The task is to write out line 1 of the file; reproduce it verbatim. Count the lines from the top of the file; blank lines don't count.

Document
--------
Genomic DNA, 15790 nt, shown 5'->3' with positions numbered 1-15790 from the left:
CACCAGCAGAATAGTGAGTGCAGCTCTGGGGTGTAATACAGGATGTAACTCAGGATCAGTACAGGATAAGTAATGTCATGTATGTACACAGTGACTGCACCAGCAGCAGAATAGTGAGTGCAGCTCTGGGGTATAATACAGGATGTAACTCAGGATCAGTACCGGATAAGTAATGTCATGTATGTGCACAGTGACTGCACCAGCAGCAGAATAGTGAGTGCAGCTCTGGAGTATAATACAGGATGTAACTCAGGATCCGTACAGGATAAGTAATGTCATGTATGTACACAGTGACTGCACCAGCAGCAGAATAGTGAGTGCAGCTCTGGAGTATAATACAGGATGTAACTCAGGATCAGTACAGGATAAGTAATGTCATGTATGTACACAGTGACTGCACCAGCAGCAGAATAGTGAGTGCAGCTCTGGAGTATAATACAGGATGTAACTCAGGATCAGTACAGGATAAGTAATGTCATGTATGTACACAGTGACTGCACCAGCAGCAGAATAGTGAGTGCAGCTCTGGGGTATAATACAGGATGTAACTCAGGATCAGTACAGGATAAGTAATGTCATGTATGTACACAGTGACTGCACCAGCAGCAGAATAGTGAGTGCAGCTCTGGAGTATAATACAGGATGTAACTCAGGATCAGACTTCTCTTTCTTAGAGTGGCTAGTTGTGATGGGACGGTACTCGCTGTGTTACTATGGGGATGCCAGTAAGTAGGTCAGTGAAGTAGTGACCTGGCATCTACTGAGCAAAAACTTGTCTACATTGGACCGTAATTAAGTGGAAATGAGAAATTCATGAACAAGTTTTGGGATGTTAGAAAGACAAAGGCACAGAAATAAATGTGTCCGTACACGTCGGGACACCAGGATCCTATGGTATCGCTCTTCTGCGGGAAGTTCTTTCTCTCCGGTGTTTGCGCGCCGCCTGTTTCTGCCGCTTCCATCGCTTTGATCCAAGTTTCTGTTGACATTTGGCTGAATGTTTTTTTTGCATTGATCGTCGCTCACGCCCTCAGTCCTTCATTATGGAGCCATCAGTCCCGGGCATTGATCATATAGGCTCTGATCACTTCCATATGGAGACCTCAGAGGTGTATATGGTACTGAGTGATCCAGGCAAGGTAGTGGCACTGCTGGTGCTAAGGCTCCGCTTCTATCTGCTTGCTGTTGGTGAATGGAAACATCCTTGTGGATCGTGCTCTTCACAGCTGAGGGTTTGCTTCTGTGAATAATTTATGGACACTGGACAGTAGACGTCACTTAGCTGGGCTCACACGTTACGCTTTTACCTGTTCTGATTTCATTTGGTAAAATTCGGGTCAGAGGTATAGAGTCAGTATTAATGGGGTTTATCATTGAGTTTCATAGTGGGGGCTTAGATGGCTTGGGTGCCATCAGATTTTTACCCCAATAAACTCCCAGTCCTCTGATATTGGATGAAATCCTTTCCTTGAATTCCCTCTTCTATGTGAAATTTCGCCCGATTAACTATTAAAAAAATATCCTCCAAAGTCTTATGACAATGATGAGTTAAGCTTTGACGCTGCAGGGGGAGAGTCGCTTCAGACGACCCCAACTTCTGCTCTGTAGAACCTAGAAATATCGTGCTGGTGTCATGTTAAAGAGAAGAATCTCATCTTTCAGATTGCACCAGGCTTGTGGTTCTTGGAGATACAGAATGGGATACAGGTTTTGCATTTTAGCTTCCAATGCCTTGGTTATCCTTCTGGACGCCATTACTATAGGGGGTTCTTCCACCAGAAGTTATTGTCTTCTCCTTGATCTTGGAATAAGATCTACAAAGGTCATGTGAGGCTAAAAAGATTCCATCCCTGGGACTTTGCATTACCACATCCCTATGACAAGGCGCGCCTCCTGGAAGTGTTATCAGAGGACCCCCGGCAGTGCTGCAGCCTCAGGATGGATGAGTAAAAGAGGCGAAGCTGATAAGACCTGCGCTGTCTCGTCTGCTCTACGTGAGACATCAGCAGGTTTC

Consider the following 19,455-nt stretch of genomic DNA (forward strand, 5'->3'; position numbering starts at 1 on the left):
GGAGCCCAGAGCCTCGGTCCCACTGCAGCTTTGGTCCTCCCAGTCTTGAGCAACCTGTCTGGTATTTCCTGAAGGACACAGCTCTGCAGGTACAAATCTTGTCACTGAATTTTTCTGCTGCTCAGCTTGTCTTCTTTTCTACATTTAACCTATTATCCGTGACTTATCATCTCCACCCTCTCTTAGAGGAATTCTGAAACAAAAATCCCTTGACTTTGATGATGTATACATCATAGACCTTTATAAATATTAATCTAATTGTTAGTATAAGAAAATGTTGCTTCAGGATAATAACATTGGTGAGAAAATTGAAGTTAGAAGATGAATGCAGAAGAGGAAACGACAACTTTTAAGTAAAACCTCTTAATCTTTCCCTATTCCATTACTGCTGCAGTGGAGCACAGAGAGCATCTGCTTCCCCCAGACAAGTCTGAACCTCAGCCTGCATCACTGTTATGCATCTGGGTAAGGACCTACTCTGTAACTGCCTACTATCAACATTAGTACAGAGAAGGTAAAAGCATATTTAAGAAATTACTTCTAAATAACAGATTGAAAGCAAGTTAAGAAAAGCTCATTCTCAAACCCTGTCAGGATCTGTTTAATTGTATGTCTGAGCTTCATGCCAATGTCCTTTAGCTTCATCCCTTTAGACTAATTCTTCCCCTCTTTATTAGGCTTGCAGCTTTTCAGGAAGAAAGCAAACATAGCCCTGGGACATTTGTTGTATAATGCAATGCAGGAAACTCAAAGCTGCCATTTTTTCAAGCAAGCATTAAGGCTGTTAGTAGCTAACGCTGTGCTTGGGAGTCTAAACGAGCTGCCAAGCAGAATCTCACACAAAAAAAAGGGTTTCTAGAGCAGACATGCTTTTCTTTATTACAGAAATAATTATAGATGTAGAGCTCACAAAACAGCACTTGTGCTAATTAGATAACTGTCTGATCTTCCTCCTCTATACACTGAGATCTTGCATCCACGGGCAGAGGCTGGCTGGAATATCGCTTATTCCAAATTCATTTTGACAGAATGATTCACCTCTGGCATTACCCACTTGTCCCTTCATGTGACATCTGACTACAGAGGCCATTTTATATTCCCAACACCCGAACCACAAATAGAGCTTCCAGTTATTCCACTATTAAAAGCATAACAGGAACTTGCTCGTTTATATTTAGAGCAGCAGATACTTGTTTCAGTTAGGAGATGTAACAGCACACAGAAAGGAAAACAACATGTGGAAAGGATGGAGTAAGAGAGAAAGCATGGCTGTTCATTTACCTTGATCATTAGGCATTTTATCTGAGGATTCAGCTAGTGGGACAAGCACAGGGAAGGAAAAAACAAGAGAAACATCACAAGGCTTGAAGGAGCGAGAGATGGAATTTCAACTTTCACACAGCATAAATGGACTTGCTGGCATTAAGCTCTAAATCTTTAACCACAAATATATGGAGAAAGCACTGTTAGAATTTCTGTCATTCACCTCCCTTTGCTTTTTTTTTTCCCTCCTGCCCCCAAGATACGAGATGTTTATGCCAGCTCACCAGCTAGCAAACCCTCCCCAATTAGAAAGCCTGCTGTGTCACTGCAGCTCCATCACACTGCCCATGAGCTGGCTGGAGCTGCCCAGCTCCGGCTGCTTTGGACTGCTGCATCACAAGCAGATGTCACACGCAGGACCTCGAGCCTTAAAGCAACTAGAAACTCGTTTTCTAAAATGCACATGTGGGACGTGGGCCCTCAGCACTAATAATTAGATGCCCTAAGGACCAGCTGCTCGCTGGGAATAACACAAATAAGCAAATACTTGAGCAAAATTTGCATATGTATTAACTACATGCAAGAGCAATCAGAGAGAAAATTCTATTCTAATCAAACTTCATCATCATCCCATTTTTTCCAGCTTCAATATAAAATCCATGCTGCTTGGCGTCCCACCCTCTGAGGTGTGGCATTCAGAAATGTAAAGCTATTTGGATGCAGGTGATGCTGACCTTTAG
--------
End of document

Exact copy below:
Genomic DNA, 15790 nt, shown 5'->3' with positions numbered 1-15790 from the left: